Reduction in inactivity may help bring down the risk to diseases, says a study
There is enough evidence to show that physical inactivity increases the risk of many adverse health conditions, including major non-communicable diseases such as coronary heart disease, type 2 diabetes, breast and colon cancers and shortens life expectancy.
Physical inactivity affects health worldwide. But decrease in or removal of this unhealthy behaviour may improve health substantially, according to a latest study ‘Effect of physical inactivity on major non-communicable diseases worldwide: an analysis of disease and life expectancy’ published in the latest edition of The Lancet.
Physical inactivity causes 6 per cent (ranging from 3.2 per cent in Southeast Asia to 7.8 per cent in the eastern Mediterranean region) of the burden of disease from coronary heart disease, 7 per cent (3.9—9.6) of type 2 diabetes, 10 per cent (5.6—14.1) of breast cancer, and 10 per cent (5.7—13.8) of colon cancer, according to the study.
A sedentary lifestyle causes 9 per cent (range 5.1 – 12.5) of premature mortality. More than 5.3 million of the 57 million deaths that occurred worldwide in 2008 have been attributed to inactivity.
If inactivity were not eliminated, but instead decreased by 10 per cent or 25 per cent, more than 533 000 and more than 1.3 million deaths, respectively, could be averted every year, according to The Lancet.
“We estimated that elimination of physical inactivity would increase the life expectancy of the world's population by 0.68 (range 0.41—0.95) years,” the authors conclude.
The study aims to quantify the effect of physical inactivity on these major non-communicable diseases by estimating how much disease could be averted if inactive people were to become active and to estimate gain in life expectancy at the population level.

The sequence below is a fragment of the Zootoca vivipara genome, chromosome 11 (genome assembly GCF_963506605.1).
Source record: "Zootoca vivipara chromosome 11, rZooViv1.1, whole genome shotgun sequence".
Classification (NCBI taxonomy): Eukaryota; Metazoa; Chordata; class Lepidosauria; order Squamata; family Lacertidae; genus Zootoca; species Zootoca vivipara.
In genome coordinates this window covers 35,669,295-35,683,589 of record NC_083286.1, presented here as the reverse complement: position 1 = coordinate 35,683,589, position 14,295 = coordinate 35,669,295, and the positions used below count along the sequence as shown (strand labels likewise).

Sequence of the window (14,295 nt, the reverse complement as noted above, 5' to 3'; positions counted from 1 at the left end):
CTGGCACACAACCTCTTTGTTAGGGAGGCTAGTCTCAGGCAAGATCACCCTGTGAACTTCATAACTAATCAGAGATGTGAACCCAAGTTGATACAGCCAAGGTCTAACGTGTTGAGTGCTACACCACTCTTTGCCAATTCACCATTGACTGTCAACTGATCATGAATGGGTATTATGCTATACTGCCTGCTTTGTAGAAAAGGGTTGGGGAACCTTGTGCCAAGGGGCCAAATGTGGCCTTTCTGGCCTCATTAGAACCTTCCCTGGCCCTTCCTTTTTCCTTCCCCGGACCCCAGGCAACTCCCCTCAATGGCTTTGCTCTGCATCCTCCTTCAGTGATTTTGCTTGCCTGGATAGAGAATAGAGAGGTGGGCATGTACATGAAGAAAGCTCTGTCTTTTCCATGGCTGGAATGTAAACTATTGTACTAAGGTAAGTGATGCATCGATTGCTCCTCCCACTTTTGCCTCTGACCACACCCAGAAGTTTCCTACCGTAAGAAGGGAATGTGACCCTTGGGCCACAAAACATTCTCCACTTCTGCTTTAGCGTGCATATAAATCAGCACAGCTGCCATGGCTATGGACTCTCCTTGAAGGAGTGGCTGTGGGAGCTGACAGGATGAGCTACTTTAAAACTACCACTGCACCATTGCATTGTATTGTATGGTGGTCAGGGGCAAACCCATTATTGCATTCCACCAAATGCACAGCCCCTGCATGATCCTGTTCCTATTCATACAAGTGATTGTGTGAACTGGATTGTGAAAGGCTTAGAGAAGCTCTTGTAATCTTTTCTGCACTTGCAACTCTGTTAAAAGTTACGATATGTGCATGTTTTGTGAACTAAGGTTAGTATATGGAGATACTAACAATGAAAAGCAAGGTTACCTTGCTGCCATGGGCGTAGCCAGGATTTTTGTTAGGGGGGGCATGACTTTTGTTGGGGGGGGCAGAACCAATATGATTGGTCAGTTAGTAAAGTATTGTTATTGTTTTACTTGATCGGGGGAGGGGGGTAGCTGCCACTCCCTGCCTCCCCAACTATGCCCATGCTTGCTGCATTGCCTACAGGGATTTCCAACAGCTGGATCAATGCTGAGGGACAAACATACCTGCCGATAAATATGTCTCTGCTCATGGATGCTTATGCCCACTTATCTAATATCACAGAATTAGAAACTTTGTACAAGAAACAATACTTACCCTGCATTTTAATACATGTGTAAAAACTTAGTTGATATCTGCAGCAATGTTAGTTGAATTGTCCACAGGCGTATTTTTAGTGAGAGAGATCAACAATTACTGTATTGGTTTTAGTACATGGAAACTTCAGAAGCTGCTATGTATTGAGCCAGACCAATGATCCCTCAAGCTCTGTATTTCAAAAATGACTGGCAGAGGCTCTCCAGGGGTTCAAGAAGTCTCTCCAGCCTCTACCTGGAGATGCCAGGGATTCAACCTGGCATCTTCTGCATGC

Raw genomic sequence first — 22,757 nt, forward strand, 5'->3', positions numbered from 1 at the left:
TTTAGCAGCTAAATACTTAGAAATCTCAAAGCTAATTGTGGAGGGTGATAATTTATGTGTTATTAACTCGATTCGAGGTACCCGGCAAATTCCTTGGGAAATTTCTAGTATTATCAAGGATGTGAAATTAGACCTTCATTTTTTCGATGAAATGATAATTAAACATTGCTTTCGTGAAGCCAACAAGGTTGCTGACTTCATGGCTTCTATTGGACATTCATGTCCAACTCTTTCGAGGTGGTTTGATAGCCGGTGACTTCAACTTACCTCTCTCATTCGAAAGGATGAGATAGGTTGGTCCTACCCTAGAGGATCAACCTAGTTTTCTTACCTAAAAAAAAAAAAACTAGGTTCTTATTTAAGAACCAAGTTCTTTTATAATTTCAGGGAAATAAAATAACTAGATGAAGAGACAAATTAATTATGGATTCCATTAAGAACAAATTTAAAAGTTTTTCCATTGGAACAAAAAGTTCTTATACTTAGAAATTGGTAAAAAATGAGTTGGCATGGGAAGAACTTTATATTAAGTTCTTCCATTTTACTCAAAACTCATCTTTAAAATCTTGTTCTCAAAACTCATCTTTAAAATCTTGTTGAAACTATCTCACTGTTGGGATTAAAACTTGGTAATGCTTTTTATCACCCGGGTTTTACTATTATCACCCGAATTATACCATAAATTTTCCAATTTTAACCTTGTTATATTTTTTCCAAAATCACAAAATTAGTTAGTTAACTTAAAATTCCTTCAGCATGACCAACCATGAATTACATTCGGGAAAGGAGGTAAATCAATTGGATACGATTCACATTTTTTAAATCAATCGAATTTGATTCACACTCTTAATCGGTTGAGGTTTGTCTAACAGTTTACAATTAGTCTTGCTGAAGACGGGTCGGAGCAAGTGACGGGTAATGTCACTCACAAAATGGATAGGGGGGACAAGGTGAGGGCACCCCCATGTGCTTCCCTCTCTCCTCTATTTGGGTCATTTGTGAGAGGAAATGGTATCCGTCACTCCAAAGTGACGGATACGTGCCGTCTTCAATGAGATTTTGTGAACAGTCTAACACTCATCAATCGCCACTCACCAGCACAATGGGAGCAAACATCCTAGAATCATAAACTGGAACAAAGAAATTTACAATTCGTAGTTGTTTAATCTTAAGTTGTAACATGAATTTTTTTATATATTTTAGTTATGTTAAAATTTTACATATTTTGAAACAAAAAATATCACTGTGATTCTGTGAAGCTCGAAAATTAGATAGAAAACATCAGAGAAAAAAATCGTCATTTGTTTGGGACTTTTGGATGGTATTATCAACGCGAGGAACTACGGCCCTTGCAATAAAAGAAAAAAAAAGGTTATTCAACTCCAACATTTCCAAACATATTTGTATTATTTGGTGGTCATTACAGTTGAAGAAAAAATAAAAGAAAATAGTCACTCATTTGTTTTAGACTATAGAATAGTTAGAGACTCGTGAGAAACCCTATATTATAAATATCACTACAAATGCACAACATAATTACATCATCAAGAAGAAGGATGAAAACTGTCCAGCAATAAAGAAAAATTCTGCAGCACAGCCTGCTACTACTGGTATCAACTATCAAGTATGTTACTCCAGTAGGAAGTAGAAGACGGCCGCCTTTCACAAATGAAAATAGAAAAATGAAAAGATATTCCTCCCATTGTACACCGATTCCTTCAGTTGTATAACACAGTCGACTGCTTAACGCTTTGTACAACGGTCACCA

The study has been done by I-Min Lee, Eric J Shiroma, Felipe Lobelo, Pekka Puska, Steven N Blair, and Peter T Katzmarzyk.
If all inactive people take to activity, the results of the research suggest that 6 per cent of the burden of disease worldwide due to coronary heart disease could be done away with. It further pointed out that sedentary behaviour had the largest effect on colon cancer, and the smallest on coronary heart disease, in terms of percentage reduction.
However, in case of the number of cases that could potentially be averted, coronary heart disease would have a far larger effect than would colon cancer due to the higher incidence of the disease.
The study provides a window of perspective by sighting 2008 statistics where 7.25 million people worldwide died from coronary heart disease versus 647 000 from colorectal cancer.
According to estimates, in Africa 15,000 deaths from coronary heart disease could have been averted in 2008 if more physical activity had taken place, 60 000 could have been avoided in the Americas, 44,000 in the eastern Mediterranean region, 1,21,000 in Europe, 59 000 in south east Asia, and 100 000 in the western Pacific region.
In the case of deaths from breast cancer, 3,000 could have been averted in Africa, 11 000 in the Americas, 4000 in the eastern Mediterranean, 14 000 in Europe, 5000 in Southeast Asia, and 10,000 in the western Pacific.
Inactivity was also the cause of 9 per cent of premature mortality, or more than 5.3 of the 57 million deaths in 2008. If inactivity could be done away with, life expectancy of the world's population might be expected to increase by 0.68 years.
These findings make inactivity similar to the established risk factors of smoking and obesity.
For perspective, other research done in the USA estimated that inactive people would gain 1.3 - 3.7 years from age 50 years by becoming active.
In an East Asian population, life expectancy from age 30 years in active people was 2.6 - 4.2 years greater than that in inactive people.